Both the Bartók work and Percy Grainger’s La Scandinavie for cello and piano (1902, performed skillfully by Sophie Shao and Pei-Yao Wang) sought out the rustic, uncultivated atmosphere surrounding the supposedly authentic expressions of the people’s voices, whether in Hungary, Sweden, or Norway; both paradoxically surrounded the “borrowed” melodies (to use a term fashionable in the world of Ives studies) with artfully constructed harmonizations intended to slant the musical experience away from the genteel world of art-music. In Bartók’s case, the result was to introduce new harmonies and rough rhythms to render the melodies both “picturesque” and in some way mysterious; similar intentions could be felt in Grainger’s case, but his relatively conventional harmonic language imparted an element of nostalgia that worked against the de-familiarization of both Sibelius’s and Bartók’s aesthetic. It may be that Grainger’s strenuous advocacy for Grieg’s music in the English-speaking world gave the Norwegian composer’s music a reputation for sentimentality and miniaturization that it does not deserve, judging by what was heard at this festival. One wonders whether a similar bias toward conservatism in the same quarters injured Sibelius’s reputation as much as it helped it. A further surprise on this program came in the form of Szymanowski’s three Mazurkas (1924-26) based on the folk music of the Tatra Mountains that inspired much of that composer’s later music: this music fit the modernist paradigm even better than Bartók’s slightly earlier effort, capturing a sense of the mythic and archaic with a post-romantic idiom that was free of clichés and sentimentality.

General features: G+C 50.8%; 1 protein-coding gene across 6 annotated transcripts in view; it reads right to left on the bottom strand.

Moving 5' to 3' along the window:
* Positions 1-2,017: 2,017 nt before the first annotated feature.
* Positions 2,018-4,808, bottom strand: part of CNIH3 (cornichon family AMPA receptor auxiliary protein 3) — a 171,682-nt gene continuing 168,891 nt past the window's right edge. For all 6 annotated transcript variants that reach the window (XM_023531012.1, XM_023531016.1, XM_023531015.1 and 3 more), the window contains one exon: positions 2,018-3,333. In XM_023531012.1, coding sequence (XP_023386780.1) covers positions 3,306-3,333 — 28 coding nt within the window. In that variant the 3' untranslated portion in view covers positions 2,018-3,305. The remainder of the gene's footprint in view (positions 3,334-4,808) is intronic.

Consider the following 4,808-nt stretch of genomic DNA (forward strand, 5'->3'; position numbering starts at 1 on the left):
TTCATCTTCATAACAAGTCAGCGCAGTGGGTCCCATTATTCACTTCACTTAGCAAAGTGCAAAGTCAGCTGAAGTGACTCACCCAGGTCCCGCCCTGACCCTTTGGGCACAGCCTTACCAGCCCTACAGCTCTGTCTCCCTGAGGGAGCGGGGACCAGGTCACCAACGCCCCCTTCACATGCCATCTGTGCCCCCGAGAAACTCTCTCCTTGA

The Saturday afternoon program, “Finnish Modern,” would merit an entire review of its own, but the fatigued reader will be happy to know that this will not be attempted here. Anchored by Sibelius’s great String Quartet, Voces intimae (1909-1910), a work that bears no immediate connection to contiguous compositions in the composer’s œuvre, the program offered works by Finns of the next generation, all well-chosen examples of heterogenous responses to “Finnishness” — the 1930 songs of Leevi Madetoja showing the most direct influence of Sibelius; late-romanticism — Erkki Melartin’s gem-like String Trio of 1926-27); and ‘20’s modernism — Aarre Merikanto’s Schott Concerto, 1924. This last, a “Brandenburg”-like chamber concerto for violin, clarinet, and horn accompanied by a string sextet, may have been the most striking discovery of the entire festival, a counterpart to the Ernst Toch Quartet no. 11 that we were delighted by a year earlier. This is a work from the modernist mainstream, akin to the Hindemith Kammermusik series, the large-scale chamber-works of Schoenberg and Berg, and at the same time, stylistically unique. The presence of jazz influence is felt periodically, along with elements of a modernist lyricism (cf. Hanson), comic hi-jinx (cf. Atterberg), a formal technique of continual motivic metamorphosis (cf. Berg’s Chamber Concerto), and even a slow movement of daring immobility (cf. Sibelius the modernist!). This is an important voice and a significant 20th-century career that is awaiting exposure and exploration. And who better qualified than Leon Botstein and his orchestra?